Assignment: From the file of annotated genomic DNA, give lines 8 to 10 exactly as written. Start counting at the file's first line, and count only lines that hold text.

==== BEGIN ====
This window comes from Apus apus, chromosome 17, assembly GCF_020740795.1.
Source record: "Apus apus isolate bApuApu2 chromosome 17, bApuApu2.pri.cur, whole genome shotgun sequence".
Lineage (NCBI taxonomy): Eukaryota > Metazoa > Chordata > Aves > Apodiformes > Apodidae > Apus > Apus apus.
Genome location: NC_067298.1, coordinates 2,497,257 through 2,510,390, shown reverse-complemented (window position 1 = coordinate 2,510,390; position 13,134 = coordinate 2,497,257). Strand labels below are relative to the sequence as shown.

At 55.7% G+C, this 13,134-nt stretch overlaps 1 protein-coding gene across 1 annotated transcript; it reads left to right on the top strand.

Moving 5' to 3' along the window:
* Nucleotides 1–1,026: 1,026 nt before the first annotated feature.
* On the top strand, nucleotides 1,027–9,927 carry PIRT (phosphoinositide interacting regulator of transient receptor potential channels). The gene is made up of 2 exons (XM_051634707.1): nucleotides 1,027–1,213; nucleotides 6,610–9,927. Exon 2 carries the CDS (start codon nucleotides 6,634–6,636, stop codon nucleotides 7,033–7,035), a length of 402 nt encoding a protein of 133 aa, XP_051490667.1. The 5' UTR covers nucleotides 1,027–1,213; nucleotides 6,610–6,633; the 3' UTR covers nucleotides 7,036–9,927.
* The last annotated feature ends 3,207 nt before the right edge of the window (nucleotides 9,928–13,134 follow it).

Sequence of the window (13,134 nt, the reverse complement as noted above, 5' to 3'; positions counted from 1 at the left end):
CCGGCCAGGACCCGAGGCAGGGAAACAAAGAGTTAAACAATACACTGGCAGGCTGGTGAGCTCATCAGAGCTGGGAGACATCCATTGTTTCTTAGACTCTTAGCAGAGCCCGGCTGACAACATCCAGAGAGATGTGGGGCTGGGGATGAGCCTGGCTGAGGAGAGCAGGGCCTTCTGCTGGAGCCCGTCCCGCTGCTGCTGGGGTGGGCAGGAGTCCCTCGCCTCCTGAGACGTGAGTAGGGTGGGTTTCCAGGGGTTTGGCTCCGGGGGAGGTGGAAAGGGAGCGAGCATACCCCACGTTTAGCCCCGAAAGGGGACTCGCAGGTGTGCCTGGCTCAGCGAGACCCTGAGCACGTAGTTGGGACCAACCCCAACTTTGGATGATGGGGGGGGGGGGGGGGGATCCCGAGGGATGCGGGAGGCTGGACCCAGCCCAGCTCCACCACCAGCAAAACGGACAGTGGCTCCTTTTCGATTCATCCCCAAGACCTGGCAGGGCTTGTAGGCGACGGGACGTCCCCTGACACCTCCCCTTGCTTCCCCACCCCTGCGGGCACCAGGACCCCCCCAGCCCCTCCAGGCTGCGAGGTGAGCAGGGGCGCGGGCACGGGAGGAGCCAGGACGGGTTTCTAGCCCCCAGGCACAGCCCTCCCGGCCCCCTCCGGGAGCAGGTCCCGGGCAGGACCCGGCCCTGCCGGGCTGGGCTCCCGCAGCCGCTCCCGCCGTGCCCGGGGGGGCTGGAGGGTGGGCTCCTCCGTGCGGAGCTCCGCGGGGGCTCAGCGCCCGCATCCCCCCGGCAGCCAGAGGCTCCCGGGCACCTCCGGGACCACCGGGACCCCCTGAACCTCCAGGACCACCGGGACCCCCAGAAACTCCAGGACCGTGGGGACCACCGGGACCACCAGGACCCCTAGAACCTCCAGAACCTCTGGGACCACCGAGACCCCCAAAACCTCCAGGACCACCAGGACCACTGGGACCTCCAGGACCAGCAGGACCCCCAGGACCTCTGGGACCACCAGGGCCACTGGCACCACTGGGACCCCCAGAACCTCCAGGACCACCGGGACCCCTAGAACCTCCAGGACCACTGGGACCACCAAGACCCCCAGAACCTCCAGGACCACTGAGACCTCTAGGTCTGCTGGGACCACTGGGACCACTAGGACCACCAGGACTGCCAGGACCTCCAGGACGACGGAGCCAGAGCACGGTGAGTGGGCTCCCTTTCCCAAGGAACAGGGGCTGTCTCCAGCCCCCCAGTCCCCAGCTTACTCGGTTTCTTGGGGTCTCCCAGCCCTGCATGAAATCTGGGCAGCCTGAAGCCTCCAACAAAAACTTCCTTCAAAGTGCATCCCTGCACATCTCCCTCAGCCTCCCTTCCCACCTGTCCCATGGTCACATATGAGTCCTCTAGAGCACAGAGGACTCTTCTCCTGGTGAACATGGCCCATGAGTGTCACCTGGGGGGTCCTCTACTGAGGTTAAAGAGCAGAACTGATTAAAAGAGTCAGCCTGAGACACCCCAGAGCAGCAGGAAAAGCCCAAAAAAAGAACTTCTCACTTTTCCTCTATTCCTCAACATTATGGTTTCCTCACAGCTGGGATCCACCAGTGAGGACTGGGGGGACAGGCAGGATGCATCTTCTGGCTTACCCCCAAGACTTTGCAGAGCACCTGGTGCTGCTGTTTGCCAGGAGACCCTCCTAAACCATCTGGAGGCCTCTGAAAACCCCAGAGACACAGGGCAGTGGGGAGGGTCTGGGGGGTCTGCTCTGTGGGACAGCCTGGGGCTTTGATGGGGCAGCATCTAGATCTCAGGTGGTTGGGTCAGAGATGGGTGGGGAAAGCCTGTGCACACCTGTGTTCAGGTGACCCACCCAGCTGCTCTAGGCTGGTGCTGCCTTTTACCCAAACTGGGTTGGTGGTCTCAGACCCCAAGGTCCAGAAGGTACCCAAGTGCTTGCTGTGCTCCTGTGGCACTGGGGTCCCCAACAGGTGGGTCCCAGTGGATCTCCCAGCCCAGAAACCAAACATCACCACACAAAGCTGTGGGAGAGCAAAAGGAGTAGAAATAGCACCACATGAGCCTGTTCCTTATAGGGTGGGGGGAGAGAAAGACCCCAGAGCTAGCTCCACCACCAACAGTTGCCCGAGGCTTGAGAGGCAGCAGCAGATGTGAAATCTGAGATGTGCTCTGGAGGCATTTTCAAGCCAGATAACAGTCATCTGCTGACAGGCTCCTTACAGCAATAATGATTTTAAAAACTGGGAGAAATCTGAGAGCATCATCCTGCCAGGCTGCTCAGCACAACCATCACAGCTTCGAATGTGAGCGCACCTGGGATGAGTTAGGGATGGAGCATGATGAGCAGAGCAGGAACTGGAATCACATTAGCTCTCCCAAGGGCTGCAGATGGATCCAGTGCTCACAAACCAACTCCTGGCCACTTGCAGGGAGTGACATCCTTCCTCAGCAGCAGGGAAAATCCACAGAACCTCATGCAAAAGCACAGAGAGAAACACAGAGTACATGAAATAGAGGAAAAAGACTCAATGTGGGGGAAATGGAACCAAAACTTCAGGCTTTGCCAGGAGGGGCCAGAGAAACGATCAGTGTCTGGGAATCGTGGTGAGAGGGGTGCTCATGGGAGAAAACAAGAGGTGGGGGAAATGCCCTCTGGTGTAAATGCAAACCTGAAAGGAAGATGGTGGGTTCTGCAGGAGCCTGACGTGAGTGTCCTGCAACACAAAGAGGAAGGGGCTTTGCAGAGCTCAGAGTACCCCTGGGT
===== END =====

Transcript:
* On the top strand, nucleotides 1,027–9,927 carry PIRT (phosphoinositide interacting regulator of transient receptor potential channels). The gene is made up of 2 exons (XM_051634707.1): nucleotides 1,027–1,213; nucleotides 6,610–9,927. Exon 2 carries the CDS (start codon nucleotides 6,634–6,636, stop codon nucleotides 7,033–7,035), a length of 402 nt encoding a protein of 133 aa, XP_051490667.1. The 5' UTR covers nucleotides 1,027–1,213; nucleotides 6,610–6,633; the 3' UTR covers nucleotides 7,036–9,927.
* The last annotated feature ends 3,207 nt before the right edge of the window (nucleotides 9,928–13,134 follow it).

Sequence of the window (13,134 nt, the reverse complement as noted above, 5' to 3'; positions counted from 1 at the left end):